Sacramento Kings’ forward Marvin Bagley III’s return could be right around the corner, and his spot in the starting lineup could be dependent on Dewayne Dedmon.
Marvin Bagley III, the number two overall pick in the 2018 NBA Draft, went down with a broken right thumb after participating in just one game this year. The Sacramento Kings struggled heavily in the dawn of his absence, starting the season 0-5, but have managed to win six of their last eight, despite losing their other young star De’Aaron Fox. The current Kings’ starting frontcourt has supplied some of the most crucial production on the roster, and working Bagley back in seamlessly is easier said than done.
The initial timetable given on Bagley’s injury was reported as 4-6 weeks by James Ham of NBC California on October 24th. The optimistic timeline of four weeks is nearing on Thursday, November 21st. Bagley’s thumb did not require surgery, and he supposedly has been progressing well during the rehab process, meaning there is reasonable hope for a return to action soon.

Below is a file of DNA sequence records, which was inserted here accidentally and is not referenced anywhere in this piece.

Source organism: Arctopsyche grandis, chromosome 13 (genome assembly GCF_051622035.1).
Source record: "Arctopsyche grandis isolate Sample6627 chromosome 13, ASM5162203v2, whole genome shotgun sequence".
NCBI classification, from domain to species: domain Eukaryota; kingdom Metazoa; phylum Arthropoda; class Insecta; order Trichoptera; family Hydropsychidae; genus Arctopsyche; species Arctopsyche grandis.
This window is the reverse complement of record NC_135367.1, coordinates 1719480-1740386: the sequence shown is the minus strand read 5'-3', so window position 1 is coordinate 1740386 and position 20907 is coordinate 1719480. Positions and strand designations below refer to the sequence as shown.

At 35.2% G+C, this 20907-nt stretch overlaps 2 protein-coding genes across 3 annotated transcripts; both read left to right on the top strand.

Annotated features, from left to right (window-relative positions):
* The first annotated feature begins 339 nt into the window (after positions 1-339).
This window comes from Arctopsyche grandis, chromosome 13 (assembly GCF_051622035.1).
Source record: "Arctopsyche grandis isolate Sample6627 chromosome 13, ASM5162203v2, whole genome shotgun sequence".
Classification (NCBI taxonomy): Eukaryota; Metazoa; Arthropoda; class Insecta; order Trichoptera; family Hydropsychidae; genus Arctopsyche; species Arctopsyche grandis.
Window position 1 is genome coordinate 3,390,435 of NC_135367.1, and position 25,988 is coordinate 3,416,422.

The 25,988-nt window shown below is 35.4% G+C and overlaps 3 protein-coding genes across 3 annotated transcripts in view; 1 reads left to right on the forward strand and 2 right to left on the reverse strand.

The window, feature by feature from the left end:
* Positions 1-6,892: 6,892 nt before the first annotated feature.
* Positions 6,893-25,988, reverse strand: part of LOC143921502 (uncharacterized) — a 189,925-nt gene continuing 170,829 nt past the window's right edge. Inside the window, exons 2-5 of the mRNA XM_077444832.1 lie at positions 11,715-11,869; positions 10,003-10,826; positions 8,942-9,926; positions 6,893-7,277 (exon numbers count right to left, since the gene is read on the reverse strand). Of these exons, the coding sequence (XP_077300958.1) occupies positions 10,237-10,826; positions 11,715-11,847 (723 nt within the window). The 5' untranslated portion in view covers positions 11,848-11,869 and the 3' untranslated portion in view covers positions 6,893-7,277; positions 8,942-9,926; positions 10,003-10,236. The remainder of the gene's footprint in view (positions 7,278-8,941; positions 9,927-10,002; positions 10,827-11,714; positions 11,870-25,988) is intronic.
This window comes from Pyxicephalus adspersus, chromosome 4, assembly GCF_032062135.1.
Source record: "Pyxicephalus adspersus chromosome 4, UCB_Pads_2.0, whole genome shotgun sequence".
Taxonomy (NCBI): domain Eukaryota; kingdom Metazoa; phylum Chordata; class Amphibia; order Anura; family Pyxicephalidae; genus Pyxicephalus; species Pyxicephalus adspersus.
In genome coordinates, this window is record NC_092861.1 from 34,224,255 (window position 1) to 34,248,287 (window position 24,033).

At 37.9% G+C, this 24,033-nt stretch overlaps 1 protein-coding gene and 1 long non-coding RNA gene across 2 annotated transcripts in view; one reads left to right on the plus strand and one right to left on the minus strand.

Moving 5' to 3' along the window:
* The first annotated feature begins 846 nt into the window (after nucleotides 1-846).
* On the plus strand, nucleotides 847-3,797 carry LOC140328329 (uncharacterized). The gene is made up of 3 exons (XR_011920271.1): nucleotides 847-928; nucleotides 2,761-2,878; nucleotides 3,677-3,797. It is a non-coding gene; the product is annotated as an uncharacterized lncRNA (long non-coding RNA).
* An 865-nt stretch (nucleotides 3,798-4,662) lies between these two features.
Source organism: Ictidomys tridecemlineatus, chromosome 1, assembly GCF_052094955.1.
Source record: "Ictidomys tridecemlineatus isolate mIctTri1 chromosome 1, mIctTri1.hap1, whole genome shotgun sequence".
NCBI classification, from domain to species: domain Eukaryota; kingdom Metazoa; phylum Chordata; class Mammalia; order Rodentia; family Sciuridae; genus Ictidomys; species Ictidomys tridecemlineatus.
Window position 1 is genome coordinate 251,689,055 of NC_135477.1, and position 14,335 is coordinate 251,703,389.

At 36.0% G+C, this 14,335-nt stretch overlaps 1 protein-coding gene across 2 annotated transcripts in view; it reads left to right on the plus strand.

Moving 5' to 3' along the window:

Why Dedmon’s Play Is Key
Dewayne Dedmon was brought in as the ideal piece next to Bagley, functioning to an almost identical role he had beside John Collins in Atlanta. I previously wrote on the pairing allowing Bagley to be featured as the five on offense while continuing at the four defensively and that all remains true. Bagley, who shot 31% from three in his rookie campaign, is not respected from range and therefore does not effectively space the floor.
Sacramento can and will attempt minutes of both Bagley and Richaun Holmes when healthy, but for a team that is 10th in three-point attempts and 6th in percentage (despite the slow start), that type of spacing is unideal, to say the least. The pair of Marvin and Nemanja Bjelica have some promise on the offensive end, but lacks rim protection and leaves the bench unit with two centers that cannot coexist in Holmes and Dedmon which would lead to some funky rotations.
There are numerous frontcourt pairings throughout the NBA that have shown mixing a high 20s to low 30s three-point shooter with a non-shooter will lead to the entire lineup shooting fewer threes and lower quality shots due to the lack of spacing. While the subpar shooter’s three-point percentage often benefits from having an added paint threat, it damages the team more than it assists the individual.